PEOPLE who shoot in the North West of England have an opportunity to help tackle a population crisis involving a declining migratory bird which favours upland areas.
Ring Ouzels have suffered a 44 per cent decline in population since 1968, which experts say is due to climate change and low survival rates*. They are classified as ‘red-listed’ by the British Trust for Ornithology (BTO).
Shooters are being asked to report any sightings by recording the date, the number of birds, the coordinates of the sighting, and if possible, the number of males and females.
Ring Ouzels inhabit wild upland areas primarily through north Wales, northern England and Scotland. However, they can be found across the country between March and May and from September to November when migrating.
Ian Danby, BASC’s head of biodiversity projects, said: “It’s imperative we gather more information about Ring Ouzels, for instance in the Forest of Bowland, which is a key population area. This gives clearer knowledge of their local range and numbers as a precursor to any additional conservation action.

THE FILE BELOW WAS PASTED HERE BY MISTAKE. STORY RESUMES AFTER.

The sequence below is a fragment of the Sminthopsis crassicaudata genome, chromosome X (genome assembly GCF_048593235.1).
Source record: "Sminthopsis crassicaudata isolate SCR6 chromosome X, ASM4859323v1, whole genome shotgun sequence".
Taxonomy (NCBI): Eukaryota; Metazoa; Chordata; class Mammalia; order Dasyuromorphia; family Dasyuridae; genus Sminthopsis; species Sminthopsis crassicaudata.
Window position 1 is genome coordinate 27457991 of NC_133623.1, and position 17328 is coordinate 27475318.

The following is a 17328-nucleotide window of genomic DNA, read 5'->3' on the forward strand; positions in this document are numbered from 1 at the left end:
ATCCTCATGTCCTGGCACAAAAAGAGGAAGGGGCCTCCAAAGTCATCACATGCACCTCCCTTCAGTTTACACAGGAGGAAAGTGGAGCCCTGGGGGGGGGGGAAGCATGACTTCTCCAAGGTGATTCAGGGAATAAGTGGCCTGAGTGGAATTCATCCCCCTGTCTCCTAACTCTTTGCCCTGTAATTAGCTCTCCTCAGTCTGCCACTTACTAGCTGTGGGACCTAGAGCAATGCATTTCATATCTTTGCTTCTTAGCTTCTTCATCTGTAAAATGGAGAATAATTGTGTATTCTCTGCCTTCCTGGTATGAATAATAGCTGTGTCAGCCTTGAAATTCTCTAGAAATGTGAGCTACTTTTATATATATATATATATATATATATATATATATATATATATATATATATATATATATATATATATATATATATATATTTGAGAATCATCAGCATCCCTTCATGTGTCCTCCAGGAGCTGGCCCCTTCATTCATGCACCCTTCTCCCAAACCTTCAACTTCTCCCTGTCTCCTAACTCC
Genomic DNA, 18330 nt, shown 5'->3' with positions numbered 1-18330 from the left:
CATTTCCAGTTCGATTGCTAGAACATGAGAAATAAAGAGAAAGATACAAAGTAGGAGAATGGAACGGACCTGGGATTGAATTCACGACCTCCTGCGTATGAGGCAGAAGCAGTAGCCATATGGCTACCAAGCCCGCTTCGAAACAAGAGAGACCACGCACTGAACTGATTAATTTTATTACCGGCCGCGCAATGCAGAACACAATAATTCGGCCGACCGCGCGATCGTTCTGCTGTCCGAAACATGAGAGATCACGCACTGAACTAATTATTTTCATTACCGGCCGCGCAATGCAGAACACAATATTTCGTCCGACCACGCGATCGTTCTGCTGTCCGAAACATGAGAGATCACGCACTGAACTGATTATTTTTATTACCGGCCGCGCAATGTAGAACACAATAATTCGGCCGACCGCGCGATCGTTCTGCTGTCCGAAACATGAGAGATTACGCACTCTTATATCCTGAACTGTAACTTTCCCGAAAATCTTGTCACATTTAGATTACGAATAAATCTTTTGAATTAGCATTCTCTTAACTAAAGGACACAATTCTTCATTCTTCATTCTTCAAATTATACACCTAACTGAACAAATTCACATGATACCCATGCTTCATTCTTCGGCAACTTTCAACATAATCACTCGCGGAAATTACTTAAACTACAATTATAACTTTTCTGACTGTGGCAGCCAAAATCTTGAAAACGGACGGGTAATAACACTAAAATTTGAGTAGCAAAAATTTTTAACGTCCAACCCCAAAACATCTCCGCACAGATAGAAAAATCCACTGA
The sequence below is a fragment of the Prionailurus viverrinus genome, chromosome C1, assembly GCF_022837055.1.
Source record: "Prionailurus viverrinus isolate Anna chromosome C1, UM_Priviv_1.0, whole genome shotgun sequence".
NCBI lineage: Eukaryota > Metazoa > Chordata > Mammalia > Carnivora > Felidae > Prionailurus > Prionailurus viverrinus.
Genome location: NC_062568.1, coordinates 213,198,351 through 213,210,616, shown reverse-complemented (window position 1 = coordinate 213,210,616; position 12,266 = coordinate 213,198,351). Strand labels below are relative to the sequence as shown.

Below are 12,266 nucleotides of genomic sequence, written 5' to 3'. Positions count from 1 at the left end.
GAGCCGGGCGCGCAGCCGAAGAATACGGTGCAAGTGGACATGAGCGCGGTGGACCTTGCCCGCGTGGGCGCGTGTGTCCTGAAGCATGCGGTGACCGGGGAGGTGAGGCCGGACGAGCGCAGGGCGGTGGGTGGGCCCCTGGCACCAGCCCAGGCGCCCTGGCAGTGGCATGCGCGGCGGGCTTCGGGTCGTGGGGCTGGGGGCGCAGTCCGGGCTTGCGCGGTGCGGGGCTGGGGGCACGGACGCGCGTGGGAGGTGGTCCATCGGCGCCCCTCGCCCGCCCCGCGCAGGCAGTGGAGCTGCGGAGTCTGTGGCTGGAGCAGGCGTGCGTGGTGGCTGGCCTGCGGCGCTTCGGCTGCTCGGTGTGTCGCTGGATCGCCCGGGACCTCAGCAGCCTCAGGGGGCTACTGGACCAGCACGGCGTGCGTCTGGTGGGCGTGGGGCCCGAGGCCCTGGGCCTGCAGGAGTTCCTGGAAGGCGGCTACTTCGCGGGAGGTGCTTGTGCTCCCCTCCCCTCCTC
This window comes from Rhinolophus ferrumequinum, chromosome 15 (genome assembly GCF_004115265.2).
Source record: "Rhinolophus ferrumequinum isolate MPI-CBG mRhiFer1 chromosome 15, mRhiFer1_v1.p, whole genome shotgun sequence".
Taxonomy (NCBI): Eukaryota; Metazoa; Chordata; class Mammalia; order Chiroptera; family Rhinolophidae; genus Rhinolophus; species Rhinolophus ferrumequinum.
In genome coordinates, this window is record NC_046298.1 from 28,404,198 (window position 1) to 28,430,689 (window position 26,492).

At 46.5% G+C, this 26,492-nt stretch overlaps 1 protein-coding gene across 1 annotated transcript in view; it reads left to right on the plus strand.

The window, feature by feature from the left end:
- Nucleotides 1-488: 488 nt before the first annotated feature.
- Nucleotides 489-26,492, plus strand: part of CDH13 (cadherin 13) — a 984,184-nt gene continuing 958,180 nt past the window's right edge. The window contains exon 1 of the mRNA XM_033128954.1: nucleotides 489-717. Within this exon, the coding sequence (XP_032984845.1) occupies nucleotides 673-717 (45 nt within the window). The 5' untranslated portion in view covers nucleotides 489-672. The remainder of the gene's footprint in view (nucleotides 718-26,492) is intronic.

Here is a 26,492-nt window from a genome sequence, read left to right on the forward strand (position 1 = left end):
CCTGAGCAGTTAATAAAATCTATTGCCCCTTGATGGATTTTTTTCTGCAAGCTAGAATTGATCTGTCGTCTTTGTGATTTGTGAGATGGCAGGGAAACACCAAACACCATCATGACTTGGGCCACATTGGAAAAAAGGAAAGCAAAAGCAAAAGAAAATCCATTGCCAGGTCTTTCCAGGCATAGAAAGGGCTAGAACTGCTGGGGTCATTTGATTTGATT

“These birds are well suited to life on the moors, especially if looked after in a similar way to how grouse are managed.”
Ring Ouzels have certain distinguishing features but can be mistaken for blackbirds. Males have large white chest crescents. Younger or female birds have pale edged feathers on their flank and under-tail. All members of the species also have pale edged feathers on their wings, most notable when closed.
Records can be added by members through the ‘Seen It’ section of Green Shoots Mapping using their login details at https://greenshoots.basc.org.uk.
Other members and non-members wishing to report sightings can email BASC’s acting regional director northern England Duncan Thomas at Duncan.Thomas@basc.org.uk using a simple reporting form. More information on Ring Ouzels can be found along with the form for reporting a sighting at http://basc.org.uk/conservation/green-shoots/ringouzel/
*Source: BTO Bird Atlas 2007-2011